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EDITORIAL

One less perk of office

ONE of the oldest stories in the book of Slovak politics is now being retold once again. But this time it seems it might have a different, rather more satisfactory ending for the citizens of this country. Election campaigns always generate talk about withdrawing parliamentary deputies’ immunity from criminal prosecution, but somehow the promises and declarations never even get close to being enacted.

ONE of the oldest stories in the book of Slovak politics is now being retold once again. But this time it seems it might have a different, rather more satisfactory ending for the citizens of this country. Election campaigns always generate talk about withdrawing parliamentary deputies’ immunity from criminal prosecution, but somehow the promises and declarations never even get close to being enacted.

Over the past two decades, the law that gives MPs special status in the eyes of the criminal law, a relic of the past which has rarely, if ever, been properly used to protect parliamentarians from political, police or judicial pressure, has had many critics among politicians' own ranks. But when it came to actually ending it the political will has always proved lacking.

When parliament has actually debated whether to lift an MP’s immunity – such as in the case of Gustáv Krajči, a former interior minister suspected of thwarting a referendum on Slovakia’s NATO entry, or Ivan Lexa, a former boss of Slovakia’s intelligence agency accused of serious crimes – the actual reasons for maintaining their protection have often been far from principled. Most recently, former construction minister Igor Štefanov successfully used the armour of his Slovak National Party (SNS) deputy’s mandate when the police tried, during the last parliament, to look into his role in one of the shadiest deals in Slovakia’s recent history, the bulletin-board tender.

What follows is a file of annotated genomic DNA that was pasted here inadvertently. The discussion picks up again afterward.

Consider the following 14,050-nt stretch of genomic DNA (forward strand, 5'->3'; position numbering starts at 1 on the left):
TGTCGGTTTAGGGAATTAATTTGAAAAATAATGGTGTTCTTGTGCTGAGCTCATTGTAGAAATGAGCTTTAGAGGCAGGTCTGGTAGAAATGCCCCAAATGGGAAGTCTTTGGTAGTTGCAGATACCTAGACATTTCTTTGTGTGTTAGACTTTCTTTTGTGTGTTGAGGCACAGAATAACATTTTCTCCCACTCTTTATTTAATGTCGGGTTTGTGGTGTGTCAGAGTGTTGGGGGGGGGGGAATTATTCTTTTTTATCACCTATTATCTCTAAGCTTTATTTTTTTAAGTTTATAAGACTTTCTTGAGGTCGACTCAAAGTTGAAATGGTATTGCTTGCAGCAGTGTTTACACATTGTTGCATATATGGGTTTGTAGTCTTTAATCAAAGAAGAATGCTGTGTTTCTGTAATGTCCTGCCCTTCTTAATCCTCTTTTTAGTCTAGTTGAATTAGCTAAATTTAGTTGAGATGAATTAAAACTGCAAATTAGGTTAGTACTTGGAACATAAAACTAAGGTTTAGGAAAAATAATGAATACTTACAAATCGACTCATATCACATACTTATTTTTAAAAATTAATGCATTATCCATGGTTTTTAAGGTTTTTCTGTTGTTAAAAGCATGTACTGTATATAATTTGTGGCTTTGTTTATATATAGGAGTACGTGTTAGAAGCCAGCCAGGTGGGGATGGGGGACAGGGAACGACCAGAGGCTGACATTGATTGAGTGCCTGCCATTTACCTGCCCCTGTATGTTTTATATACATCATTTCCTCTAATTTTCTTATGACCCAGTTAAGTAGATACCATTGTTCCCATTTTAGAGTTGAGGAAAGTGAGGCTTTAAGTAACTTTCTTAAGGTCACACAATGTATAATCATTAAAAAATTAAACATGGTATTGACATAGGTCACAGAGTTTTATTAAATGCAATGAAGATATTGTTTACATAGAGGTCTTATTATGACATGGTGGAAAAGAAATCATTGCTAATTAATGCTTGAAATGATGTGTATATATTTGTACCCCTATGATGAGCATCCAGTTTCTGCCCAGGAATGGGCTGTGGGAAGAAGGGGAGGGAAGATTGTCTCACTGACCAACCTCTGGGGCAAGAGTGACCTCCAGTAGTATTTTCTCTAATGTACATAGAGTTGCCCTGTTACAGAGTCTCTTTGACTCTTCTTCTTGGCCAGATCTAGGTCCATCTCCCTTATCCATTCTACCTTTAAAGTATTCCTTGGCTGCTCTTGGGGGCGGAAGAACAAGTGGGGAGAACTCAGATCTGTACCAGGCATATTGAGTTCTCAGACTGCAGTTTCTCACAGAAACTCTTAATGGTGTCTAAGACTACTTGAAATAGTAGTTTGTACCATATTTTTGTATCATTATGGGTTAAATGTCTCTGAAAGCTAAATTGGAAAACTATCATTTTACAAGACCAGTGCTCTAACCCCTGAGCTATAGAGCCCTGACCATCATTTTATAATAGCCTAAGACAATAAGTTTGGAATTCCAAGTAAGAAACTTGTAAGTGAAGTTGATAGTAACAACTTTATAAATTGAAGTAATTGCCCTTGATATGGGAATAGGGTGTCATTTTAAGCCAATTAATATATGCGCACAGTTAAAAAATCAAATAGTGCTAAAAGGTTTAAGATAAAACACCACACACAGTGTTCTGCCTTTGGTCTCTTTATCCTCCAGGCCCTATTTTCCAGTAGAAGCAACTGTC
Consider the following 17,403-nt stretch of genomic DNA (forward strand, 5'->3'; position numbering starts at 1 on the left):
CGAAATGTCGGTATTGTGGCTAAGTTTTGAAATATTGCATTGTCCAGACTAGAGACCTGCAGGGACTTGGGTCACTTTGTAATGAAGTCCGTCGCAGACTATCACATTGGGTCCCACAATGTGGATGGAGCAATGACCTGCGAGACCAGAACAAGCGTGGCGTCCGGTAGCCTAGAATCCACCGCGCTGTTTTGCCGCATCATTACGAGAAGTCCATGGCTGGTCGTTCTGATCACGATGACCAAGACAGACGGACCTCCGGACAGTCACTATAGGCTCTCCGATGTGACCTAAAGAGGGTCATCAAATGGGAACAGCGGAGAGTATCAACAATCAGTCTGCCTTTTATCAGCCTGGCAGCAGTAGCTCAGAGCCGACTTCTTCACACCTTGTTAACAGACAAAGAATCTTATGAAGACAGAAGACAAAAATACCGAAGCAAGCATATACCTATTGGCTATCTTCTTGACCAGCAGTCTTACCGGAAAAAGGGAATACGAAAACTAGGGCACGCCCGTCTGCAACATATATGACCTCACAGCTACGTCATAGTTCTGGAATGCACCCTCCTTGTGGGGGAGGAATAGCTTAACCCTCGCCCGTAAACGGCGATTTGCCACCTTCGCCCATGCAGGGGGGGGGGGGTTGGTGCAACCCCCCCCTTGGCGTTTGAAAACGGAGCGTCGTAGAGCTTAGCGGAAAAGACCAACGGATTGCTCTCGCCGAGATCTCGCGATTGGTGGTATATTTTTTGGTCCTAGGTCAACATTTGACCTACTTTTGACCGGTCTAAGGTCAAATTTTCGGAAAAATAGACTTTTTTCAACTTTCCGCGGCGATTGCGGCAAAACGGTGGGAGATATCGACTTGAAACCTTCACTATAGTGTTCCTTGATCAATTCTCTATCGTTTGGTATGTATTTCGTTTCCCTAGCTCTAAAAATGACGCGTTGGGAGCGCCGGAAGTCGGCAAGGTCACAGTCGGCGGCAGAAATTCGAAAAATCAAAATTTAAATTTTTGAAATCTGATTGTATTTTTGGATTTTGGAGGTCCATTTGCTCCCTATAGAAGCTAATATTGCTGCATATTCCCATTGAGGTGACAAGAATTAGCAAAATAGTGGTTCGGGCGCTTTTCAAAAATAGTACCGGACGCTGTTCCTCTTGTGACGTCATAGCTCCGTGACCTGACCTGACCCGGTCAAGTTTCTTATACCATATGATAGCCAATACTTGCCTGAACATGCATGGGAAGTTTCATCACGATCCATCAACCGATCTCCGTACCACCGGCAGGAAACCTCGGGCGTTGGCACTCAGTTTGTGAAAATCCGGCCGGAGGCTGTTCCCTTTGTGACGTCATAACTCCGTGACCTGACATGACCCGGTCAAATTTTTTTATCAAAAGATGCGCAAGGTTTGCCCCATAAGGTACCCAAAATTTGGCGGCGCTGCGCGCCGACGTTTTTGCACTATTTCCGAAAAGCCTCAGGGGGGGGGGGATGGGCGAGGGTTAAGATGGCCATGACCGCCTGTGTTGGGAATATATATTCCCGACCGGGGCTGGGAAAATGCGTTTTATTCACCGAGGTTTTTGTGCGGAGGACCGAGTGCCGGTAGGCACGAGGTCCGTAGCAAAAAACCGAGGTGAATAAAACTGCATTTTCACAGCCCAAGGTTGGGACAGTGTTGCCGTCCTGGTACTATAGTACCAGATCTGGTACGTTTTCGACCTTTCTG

In fact, those parliamentary debates about lifting an individual deputy’s immunity and surrendering that person to criminal prosecution painfully revealed the misery of Slovak politics and the reasons why some people became politicians in this country.

This time, however, it seems that the political will – across the Slovak political spectrum – does exist and if the public is to believe Speaker of Parliament Pavol Paška, who said that an agreement to end deputies’ immunity is “99.9-percent final” and that his Smer party would back a constitutional amendment, this relic may finally be consigned to the legal archives and history books.

Once the amendment to the constitution, which needs 90 votes, is approved by the 150-seat parliament – where Smer controls 83 seats and now has a commitment from opposition parties to support it – deputies will cease to be ‘immune’ from September 1, when the country celebrates the 20th anniversary of the adoption of its modern constitution.

Those who worry that the loss of immunity might for some reason open the gates to political vengeance and that a variety of pressures, through abuse of police and the judiciary, will henceforth be applied to MPs can relax: their status will continue to protect members of parliament from being prosecuted for statements they make in official parliamentary forums or for the way they vote in parliament.

The promise comes at a time of massive disillusionment among at least half the nation with politics and political leaders, and with many people believing that far too many politicians enter the public sphere merely to access the special privileges that they think public service provides. The word ‘politician’ is viewed by far too many people as a euphemism for parasitism on public funds or a four-year ride of self-enrichment.

The public currently awaits answers to questions that emerged during the rampage of the so-called ‘Gorilla file’, an unverified document based on the bugging of an apartment by the Slovak intelligence service that purportedly describes high-level political corruption in 2005-6 during the second government headed by Mikuláš Dzurinda. And the last thing it wants is to be fobbed off with time-worn phrases such as “no crime was committed” or the tactic of penalising the least important figure in a mega-scandal for an insignificant procedural failure instead of isolating the big fish in a transparent bowl.

The fact that this initiative has finally achieved support from across the political spectrum gives some hope that it will be passed; in the past the cancellation of deputies’ immunity has fallen hostage to the political struggle between the opposition and ruling political camps.

But before anyone pops the champagne, the law itself means little unless the country has judges with integrity, prosecutors free of political influence, and police able to gather evidence without shredding what has already been collected.

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